I’ve been out of school for a hot minute. But there’s a part of me that still marches to the quarterly beat of the academic drum. Though I no longer purchase a Trapper Keeper every August, shorter days and fresher air still make me feel like I ought to be sharpening my pencils and buckling down to learn…something. Luckily for me, I live near a fantastic institution that satisfies that craving for structured learning in really fun ways. The Randall Museum, in San Francisco’s Corona Heights neighborhood, offers quarterly evening classes for adults in subjects as practical as 3-D printing and as fanciful as faux taxidermy. I’ve taken a number of woodworking classes and while I’ve learned that I shouldn’t quit my day job, I enjoy the challenge—especially since there’s no grade to spoil the rush I get when a pile of lumber actually starts to come together into something like a table or a stool. —Nicole Clausing, producer

Grow Portland Teaches Kids to Eat for Life

When I was a kid, I always fantasized about having a huge garden (or farm, preferably with ponies) to grow delicious things to eat, but we just didn’t have the space for it on the concrete patio behind our tiny apartment. So many kids who are growing up in poverty never get to see where their food comes from, but one Portland group aims to change that. Grow Portland is the largest garden-education organization in the Northwest; they help inner-city schools set up gardens to not just feed kids nutritious foods, but also to build curricula that support urban agriculture and environmental stewardship. Garden education organizations around the West can use your help—find one near you and either volunteer your time or throw them a little cash, and see what you can help grow in your own community. —Heather Arndt Anderson, garden contributor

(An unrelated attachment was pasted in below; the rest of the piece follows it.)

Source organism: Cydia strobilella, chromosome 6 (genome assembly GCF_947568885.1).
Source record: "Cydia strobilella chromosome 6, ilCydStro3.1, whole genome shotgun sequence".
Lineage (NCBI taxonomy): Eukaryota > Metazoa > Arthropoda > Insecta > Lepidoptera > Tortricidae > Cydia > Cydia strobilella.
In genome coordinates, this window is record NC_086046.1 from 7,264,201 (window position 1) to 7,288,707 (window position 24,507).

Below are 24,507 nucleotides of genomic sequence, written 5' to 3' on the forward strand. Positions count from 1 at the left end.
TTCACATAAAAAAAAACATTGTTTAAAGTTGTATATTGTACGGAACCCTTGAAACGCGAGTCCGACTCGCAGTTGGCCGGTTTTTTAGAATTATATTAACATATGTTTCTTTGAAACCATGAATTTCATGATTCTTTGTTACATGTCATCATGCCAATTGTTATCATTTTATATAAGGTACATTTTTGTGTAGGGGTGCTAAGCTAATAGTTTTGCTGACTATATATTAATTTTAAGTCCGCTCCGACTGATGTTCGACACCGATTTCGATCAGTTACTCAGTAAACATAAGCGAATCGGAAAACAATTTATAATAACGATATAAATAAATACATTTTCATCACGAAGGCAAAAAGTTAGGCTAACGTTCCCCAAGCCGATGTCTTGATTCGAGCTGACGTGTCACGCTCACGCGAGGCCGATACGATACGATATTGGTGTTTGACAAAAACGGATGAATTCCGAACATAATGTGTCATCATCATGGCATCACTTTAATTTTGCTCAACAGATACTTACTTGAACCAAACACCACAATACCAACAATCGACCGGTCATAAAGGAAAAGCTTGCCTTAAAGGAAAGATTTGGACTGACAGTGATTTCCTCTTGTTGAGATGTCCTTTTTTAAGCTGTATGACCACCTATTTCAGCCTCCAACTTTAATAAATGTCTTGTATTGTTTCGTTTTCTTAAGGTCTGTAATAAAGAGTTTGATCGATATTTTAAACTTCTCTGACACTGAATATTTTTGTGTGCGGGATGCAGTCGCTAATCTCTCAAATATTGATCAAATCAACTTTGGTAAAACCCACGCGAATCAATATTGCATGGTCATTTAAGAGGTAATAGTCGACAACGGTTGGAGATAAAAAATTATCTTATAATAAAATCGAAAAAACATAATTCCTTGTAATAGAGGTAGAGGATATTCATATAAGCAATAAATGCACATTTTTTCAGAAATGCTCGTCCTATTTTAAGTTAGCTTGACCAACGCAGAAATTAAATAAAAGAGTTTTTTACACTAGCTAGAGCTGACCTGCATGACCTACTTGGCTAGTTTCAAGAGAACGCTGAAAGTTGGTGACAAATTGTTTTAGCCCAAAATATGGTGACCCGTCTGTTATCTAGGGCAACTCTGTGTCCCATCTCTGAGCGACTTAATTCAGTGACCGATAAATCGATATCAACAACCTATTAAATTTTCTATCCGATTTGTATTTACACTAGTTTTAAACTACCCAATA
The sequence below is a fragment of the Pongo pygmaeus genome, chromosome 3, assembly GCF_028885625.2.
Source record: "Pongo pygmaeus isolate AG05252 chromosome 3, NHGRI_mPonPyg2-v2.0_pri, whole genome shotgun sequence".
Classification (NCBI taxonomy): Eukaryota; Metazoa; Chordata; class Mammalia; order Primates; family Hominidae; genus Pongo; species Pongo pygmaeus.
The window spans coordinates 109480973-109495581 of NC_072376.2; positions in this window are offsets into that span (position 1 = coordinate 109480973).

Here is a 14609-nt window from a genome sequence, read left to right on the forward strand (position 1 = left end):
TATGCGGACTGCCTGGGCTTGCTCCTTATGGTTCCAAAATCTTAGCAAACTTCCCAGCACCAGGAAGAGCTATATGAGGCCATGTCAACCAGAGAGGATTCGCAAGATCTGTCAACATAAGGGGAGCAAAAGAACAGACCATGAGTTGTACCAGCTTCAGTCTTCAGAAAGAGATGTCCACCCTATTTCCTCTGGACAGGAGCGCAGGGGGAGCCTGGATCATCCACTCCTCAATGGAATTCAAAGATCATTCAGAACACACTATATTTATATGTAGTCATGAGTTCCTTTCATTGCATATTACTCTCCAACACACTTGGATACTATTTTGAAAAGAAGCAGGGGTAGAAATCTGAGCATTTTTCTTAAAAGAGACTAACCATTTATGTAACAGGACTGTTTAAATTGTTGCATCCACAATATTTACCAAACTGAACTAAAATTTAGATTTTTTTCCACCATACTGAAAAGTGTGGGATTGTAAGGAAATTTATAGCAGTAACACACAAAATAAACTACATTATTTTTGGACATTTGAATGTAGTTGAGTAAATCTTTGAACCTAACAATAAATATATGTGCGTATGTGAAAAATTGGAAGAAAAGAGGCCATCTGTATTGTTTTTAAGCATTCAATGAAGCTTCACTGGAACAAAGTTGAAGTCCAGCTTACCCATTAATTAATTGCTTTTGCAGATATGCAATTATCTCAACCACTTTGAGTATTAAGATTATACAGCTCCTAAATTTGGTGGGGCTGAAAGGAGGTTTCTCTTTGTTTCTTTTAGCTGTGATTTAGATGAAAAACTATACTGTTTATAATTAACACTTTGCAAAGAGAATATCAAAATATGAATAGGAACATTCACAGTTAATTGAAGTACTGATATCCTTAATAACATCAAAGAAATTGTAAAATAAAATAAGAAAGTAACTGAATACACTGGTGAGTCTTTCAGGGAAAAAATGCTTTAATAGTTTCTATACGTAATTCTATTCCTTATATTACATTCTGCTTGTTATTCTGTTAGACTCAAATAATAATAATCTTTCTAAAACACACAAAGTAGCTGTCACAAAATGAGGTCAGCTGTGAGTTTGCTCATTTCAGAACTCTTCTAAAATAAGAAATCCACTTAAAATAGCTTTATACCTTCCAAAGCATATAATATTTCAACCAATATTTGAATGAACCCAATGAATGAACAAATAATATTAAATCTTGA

Thinking Outside the Lunch Box